https://canadianmortgagesinc.ca/information/what_happens_when_a_bank_forecloses_on_a_mortgage.html

>>> Secondly, experiment not paying your property taxes:

https://www.thestar.com/business/personal_finance/2010/09/07/property_tax_10_things_you_need_to_know.html

https://en.wikipedia.org/wiki/Land_ownership_in_Canada#Crown_lands

Well, you can go above and beyond try both at the same time, just to see which one is acting first.

#22 Yanniel on 08.30.19 at 6:50 pm

“If you put all your net worth into one property at one location in one city, you’re courting risk. That could be from macroeconomic events (a recession, rising rates) to the micro (the guy next door buys an 80-foot motorhome, or the city approves a cell tower across the street). ”

Or mother nature events: Imagine what a “Dorian” could do to your your house.

#23 Dolce Vita on 08.30.19 at 6:56 pm

In yesterday’s well written Blog Garth quoted a Household Savings Rate of:

+0.7%.

Firstly Garth, give me credit for keeping mum about that number – you were on a roll and a very good one at that (same today).

In today’s June 2019 GDP Qtrly Report, the Savings Rate was:

+1.7%

In my prior Comment I posted a survey where people don’t trust annualized Qrtly GDP numbers by StatCan.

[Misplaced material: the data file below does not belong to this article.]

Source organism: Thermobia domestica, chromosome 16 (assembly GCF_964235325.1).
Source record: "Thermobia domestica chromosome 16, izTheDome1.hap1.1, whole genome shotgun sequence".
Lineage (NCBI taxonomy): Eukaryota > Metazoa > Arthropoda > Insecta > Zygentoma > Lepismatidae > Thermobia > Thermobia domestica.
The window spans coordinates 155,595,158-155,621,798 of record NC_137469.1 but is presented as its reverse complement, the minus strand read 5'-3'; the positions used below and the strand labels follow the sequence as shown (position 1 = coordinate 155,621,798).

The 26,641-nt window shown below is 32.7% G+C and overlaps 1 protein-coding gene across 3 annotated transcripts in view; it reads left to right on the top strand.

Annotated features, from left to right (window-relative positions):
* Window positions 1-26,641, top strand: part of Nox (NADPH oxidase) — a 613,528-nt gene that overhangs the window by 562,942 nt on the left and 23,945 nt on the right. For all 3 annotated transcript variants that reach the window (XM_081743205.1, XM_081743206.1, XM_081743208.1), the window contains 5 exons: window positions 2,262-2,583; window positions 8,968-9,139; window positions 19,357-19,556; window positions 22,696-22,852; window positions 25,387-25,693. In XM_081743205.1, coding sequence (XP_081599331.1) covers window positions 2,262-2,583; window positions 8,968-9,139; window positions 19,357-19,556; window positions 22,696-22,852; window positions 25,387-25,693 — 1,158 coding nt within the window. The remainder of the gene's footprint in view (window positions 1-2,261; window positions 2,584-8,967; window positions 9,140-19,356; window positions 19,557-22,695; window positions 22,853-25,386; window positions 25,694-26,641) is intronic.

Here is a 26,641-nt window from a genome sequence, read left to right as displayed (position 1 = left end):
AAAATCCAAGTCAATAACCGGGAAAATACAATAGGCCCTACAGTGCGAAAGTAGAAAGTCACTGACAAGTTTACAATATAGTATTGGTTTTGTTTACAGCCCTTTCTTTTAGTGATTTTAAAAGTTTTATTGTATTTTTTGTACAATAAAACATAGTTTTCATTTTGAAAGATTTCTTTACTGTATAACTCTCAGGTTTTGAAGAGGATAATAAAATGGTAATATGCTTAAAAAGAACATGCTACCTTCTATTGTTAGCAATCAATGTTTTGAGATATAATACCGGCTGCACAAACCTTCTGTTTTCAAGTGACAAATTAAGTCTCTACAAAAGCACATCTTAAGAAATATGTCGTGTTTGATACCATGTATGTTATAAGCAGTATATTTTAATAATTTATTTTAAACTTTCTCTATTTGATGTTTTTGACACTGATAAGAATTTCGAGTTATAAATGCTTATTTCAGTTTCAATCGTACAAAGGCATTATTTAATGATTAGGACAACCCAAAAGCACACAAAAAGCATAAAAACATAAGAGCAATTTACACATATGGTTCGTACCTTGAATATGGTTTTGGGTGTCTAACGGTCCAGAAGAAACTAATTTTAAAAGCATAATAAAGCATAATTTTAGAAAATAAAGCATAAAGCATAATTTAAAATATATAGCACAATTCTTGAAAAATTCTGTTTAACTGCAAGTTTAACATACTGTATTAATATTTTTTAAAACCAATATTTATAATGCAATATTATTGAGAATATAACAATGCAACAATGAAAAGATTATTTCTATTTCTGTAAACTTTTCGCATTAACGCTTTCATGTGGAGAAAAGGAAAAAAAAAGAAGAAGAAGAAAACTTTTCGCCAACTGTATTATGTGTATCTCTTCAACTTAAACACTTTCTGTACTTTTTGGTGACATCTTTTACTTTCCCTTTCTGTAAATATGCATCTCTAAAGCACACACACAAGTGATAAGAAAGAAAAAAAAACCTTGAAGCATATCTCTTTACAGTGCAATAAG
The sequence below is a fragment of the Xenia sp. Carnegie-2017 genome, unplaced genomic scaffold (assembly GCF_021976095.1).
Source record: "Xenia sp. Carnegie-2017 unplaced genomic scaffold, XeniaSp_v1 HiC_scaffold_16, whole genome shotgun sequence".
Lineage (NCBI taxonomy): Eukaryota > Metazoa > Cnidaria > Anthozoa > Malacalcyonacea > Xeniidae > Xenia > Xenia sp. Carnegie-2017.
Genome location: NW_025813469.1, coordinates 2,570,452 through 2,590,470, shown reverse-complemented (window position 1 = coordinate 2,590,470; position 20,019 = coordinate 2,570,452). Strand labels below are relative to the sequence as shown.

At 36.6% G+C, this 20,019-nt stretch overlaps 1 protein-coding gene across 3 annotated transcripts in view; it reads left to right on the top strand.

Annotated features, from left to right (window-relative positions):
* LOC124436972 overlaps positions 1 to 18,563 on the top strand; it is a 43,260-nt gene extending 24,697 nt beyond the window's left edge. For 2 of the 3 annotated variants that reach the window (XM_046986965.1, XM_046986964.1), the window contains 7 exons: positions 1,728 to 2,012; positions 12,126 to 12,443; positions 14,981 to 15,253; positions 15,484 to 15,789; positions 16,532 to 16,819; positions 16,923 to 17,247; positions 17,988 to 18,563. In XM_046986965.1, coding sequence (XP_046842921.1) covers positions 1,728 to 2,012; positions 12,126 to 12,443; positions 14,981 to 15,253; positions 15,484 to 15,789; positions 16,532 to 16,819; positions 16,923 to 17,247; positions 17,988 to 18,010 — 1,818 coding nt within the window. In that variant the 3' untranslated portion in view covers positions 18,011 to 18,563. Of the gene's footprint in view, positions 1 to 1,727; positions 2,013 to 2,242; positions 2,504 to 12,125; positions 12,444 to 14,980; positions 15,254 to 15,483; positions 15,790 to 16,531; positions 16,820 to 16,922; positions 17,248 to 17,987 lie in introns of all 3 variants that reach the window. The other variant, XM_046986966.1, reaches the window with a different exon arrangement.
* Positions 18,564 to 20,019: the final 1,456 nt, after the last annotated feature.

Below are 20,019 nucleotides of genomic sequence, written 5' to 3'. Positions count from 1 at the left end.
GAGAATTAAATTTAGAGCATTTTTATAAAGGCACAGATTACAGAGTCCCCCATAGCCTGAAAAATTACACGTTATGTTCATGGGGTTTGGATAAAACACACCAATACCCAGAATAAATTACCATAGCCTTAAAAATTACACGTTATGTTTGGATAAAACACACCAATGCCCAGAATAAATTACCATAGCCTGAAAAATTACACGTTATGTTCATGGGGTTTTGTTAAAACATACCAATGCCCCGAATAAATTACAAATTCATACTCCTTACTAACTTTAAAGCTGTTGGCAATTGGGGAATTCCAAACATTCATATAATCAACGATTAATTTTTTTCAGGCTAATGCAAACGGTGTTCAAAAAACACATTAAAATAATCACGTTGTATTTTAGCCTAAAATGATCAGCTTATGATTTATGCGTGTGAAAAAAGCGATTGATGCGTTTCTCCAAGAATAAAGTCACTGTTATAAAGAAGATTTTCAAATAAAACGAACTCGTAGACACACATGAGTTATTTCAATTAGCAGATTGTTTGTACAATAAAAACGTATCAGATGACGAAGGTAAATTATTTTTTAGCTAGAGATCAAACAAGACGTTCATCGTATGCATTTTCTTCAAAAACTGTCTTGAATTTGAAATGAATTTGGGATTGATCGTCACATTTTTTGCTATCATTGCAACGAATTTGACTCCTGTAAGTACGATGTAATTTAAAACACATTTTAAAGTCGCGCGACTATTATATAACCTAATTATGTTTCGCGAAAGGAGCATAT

I don’t blame them.

WISDOM of the CROWD – a well known and documented Stats Phenom.

Finally and for the record here are the Household Savings Rates published in recent Qrtly GDP Reports with their revision changes (done in later quarters):

4th Qtr 2017 = 4.5% –> 2.3%
1st Qtr 2018 = 3.9% –> 1.3% –> 1.9%
2nd Qtr 2018 = 3.4% –> 1.0% –> 1.5%
3rd Qtr 2018 = 0.8% –> 0.9%
4th Qtr 2018 = 1.4%
1st Qtr 2019 = 1.1%
2nd Qtr 2019 = 1.5%

Wisdom of the Crowd correct not to believe StatCan, well 80% of them.

———————-

‘Outta Here.

#24 oh bouy on 08.30.19 at 7:02 pm

@#18 sunshine on 08.30.19 at 6:06 pm

3. What if RRSPs and TFSA are maxed out? Would you pay down mortgage or would you rather take HELOC and invest and diversify?

____________________________________

pay off your mortgage, relax and enjoy your wealth whilst you still have your health.

#25 Rargary on 08.30.19 at 7:33 pm

Or, better, ignore your cheapo-rate home loan, invest and save like a crazed, financially-rabid beaver and when the mortgage comes up for renewal use a hunk of the portfolio growth to pay down the principal. Man, that will feel good… never thought I’d read you write that Garth!

#26 Linda Stephens on 08.30.19 at 7:34 pm

People, they have fooled everyone. Remember compound interest back in high school. This is the what they have convinced everyone to be a speculator and trader. They have pushed more risk on the little guy and make you think that real estate is different because you live in it or can rent it.